Thursday, November 15, 2007

Meeting the artist, I love paintings

"The art game includes connection, friendship, joy, love, sentiment, experience, taste, honor, acquisitiveness, the collecting instinct, social acceptability and investment. That's why the experience is so rich, varied and, yes, mysterious. When leaving my openings and heading for the local bar, I often think of George Bernard Shaw's remark: "When you know the artist you think less of the art."

*Copyright 2007 - Robert Genn.

Painting is a strange business. (J. M. W. Turner)

Ephemeral Illumination
16x20 oils painting on canvas
by Michael Orwick
Available at DragonFire Gallery,
Cannon Beach Oregon

"it looks like a place I'd like to visit".
(Unknown buyer)

I personally have to disagree with Shaw's remark that knowing an artist leads to thinking less of the art. I am an out going person and I lock my self away for days at a time with just Shamy My faithful Golden Retriever to keep me company. So when I’m doing an open studio or a show opening I love to hear what people really think, it amazes me what different things people interpret in my paintings and how things as straightforward as a landscape have the ability to affect us all so profoundly different.
I love to have all sorts of conversations with people who stop to look at my art--sometimes they are completely unrelated but spur from something that an observer notices or decides to comment on.
I have found that many people buy after the second of third time they meet me and have the chance to share their feelings about my art and art in the more general since.
I not only love painting, but I love paintings I love contemplating and debating them, it gives me a thrill akin to the actual creation of them, and this thrill is what I hope buyers take home with them and share with their family and friends.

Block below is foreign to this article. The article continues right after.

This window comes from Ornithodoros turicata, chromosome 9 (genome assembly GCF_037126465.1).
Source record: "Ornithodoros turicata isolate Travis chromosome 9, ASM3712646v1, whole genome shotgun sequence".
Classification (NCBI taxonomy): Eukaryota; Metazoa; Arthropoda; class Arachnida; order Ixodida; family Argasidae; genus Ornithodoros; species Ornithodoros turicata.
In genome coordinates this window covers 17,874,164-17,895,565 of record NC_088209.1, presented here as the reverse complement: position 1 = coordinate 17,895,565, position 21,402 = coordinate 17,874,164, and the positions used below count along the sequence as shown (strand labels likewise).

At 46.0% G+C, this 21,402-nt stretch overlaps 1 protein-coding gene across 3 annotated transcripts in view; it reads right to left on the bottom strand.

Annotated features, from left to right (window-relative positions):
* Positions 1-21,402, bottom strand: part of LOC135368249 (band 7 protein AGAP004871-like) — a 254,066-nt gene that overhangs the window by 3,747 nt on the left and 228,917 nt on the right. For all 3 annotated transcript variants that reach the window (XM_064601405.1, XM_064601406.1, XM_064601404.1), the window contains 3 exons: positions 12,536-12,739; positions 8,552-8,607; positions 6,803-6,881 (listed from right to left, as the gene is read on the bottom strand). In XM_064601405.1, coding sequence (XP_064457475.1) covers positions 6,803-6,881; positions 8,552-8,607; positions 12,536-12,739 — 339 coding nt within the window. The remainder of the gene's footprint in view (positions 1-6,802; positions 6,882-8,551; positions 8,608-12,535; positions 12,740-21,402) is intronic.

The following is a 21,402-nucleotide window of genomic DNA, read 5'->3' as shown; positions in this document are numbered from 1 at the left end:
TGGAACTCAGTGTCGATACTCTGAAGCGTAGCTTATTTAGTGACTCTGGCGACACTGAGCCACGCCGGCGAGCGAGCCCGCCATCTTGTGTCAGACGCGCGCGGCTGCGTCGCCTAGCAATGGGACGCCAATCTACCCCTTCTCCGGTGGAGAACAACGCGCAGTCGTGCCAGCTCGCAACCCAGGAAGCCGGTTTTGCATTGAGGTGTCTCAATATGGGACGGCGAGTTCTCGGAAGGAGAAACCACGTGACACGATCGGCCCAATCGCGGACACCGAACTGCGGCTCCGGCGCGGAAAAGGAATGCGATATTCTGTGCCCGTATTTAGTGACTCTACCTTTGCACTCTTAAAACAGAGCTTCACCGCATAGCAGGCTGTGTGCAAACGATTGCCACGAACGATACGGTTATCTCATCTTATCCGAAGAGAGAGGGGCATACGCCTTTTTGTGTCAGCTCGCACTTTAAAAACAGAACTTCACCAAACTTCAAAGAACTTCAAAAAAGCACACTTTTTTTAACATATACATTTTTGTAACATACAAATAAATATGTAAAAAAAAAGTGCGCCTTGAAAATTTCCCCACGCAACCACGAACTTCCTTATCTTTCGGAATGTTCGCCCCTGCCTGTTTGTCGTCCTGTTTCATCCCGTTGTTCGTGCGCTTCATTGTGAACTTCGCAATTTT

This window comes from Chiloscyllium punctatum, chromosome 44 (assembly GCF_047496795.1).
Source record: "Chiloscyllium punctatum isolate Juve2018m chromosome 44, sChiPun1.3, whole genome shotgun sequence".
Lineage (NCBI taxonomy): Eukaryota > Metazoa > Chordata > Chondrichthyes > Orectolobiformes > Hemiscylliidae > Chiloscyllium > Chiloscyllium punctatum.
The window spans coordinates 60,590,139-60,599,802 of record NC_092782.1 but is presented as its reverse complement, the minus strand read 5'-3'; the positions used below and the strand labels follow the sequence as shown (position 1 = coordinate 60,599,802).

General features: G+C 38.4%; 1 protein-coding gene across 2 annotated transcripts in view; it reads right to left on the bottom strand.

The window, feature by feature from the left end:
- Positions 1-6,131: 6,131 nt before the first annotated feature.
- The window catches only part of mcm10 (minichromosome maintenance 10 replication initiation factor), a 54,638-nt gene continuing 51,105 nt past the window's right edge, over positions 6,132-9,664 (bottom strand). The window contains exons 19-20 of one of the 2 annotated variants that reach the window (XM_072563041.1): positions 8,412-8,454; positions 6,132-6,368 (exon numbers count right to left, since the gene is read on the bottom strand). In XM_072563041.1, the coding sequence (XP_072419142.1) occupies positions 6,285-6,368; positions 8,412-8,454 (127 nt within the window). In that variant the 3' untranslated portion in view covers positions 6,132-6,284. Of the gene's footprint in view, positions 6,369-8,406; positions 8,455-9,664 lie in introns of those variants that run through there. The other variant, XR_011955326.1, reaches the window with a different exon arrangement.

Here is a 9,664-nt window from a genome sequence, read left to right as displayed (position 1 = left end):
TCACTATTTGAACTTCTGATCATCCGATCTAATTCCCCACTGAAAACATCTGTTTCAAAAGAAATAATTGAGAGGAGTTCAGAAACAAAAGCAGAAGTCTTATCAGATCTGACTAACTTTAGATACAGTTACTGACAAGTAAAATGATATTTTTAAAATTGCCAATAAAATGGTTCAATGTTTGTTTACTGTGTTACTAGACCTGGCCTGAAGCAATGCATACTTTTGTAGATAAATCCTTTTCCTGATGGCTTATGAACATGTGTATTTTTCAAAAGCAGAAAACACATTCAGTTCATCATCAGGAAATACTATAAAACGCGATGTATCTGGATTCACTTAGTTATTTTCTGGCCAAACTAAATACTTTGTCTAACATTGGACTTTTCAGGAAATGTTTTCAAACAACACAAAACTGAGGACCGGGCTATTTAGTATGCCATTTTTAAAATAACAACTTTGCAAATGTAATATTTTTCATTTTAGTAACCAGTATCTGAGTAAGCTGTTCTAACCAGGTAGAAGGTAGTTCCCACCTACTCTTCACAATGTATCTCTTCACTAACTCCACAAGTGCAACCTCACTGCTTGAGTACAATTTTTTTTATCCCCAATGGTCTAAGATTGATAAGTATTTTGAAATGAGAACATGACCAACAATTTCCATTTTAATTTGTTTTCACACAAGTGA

I would like to thank all of you who are taking the time to read and share these blogs.

All the best,
Michael Orwick

Many Moods Of MT.Hood 2
8x10 Oil Painting on canvas
by Michael Orwick

My wife and I are collectors of contemporary art - that is work by living, working artists. The first thing we look for in an artist is technical mastery of their chosen medium. This eliminates about 90 percent of all artists out there, since mastery in art today is not considered too important (though it seems that may be slowly changing). The second thing is that the artist must have a strong personal artistic vision and esthetic; when you see his or her work it must be unmistakably his or hers. Thirdly, the art must speak to us on a gut level. This is purely subjective and cannot be explained. Fourth, we only look at artists who are not yet well known in the art community - they do not have a reputation. This way we are only paying for the art itself and not the reputation. We are not made of money, but are not afraid to spend significant sums on quality work. My wife and I have to agree on any purchase, and we both have veto power over any proposed buy - no questions asked. We both have to live with it, so we both have to love it.
- **Phil Taylor

"Buying is a profound pleasure." (Simone de Beauvoir)

(Andy Warhol) noted, "Success is what sells art."

*To get more of Robert Genn's insight and inspiration for your artistic career, sign up for his twice-weekly newsletter at:The Robert Genn Twice-Weekly Letter:

**Phil Taylor

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